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Protecting our election process


Published: Jan 09, 2017

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We hold sacred in The Bahamas our democratic system. Each individual who is a Bahamian citizen 18 years of age or older, who is not imprisoned or legally declared mentally incapacitated, who satisfies the residency requirements, is entitled to vote if he or she so chooses. In order to vote, though, you must register.

This election cycle there have been disturbing stories that threaten the legitimacy of our upcoming election. The Parliamentary Registration Department has been enforcing a dress code for registration even though it is not empowered to do so by law. If the officers of that department do not think you are dressed appropriately they turn you away. In the case of women, they want shoulders covered. They police breasts. If they think too much is showing they deny Bahamians their democratic right.

National Security Minister Dr. Bernard Nottage, since hearing of the conduct of the department, encouraged Bahamians to register to vote, particularly women. He pointed out to The Nassau Guardian that there is no law that bans women from registering to vote because of what they are wearing.

“Some of the things that I’ve heard on the radio are surprising to me,” said Nottage, who has ministerial responsibility for elections.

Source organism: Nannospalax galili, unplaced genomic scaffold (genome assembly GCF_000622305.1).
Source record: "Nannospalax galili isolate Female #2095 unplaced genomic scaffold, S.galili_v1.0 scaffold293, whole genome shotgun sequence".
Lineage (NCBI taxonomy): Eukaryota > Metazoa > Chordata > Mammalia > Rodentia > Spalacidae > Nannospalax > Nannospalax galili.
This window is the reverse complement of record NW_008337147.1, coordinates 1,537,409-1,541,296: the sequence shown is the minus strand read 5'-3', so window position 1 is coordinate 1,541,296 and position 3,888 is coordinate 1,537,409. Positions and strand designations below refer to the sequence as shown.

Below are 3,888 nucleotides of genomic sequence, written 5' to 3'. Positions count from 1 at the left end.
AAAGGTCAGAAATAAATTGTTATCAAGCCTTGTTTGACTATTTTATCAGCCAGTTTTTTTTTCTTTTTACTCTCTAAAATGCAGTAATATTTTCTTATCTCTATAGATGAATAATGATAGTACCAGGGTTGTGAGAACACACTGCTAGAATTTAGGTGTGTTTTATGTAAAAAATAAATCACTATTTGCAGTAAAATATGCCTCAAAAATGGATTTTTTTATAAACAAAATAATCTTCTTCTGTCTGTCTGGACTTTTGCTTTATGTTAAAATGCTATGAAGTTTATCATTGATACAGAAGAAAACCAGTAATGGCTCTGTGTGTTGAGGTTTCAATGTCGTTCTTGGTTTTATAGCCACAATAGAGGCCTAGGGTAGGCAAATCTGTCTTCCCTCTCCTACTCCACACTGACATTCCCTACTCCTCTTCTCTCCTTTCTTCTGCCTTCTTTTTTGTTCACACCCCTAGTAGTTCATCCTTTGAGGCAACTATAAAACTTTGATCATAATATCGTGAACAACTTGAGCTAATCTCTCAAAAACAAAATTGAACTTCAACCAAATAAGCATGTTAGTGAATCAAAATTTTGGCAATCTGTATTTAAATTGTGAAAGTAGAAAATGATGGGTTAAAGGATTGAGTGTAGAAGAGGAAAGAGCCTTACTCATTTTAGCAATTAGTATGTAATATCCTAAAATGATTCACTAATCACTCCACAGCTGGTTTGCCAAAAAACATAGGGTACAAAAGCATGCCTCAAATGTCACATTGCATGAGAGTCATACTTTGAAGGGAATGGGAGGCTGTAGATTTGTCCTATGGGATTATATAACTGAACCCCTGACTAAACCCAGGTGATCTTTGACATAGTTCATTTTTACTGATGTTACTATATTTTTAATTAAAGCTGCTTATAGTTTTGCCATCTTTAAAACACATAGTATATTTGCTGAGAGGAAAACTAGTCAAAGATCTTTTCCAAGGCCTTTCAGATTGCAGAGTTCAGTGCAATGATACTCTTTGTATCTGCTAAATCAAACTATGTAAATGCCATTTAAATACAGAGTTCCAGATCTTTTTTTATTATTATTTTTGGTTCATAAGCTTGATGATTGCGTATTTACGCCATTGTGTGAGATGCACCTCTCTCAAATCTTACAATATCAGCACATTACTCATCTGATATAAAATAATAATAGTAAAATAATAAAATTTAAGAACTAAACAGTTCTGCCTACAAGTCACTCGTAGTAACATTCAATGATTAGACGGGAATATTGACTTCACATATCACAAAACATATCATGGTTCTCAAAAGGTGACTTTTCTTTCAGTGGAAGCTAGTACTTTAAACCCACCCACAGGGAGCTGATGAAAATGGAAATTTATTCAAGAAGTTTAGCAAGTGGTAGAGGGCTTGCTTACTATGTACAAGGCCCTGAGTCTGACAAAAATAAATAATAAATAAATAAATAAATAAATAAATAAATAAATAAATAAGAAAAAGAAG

“There are no such regulations with respect to the way you dress. Of course like anybody else, one would wish to dress appropriately but we do not know the circumstances from which people come.

“Some people are doing well and some are not doing so well, and so no hindrance should be put in the way of people registering to vote by the parliamentary registrar or anyone else.”

Minister of Transport Glenys Hanna-Martin too expressed concern regarding the discrimination that is occurring.

“It is outrageous that women are being turned away from exercising a fundamental right reportedly because of the way they are dressed. This is beyond unacceptable and cannot be tolerated,” she said in a Facebook post.

“The parliamentary commissioner must immediately direct his staff to respect the fundamental rights of women as they seek to exercise the franchise: A right that women heroically and courageously fought for and will not be easing up on any time soon.”

If the Parliamentary Registration Department does not change course and it continues to deny Bahamians the right to register, this systematic abuse will undermine the legitimacy of our election. People who are repeatedly frustrated will give up on registering. A voter list minus Bahamians who were improperly denied the right to register would not represent the true will of the people.

We again call on the government, particularly the prime minister and attorney general, to use all powers of compulsion to make the Parliamentary Registration Department follow the law and register all Bahamians who are entitled to vote.

For all our problems as a nation, we have had free and fair elections. The actions of the department at this election jeopardize the vote to come.

 


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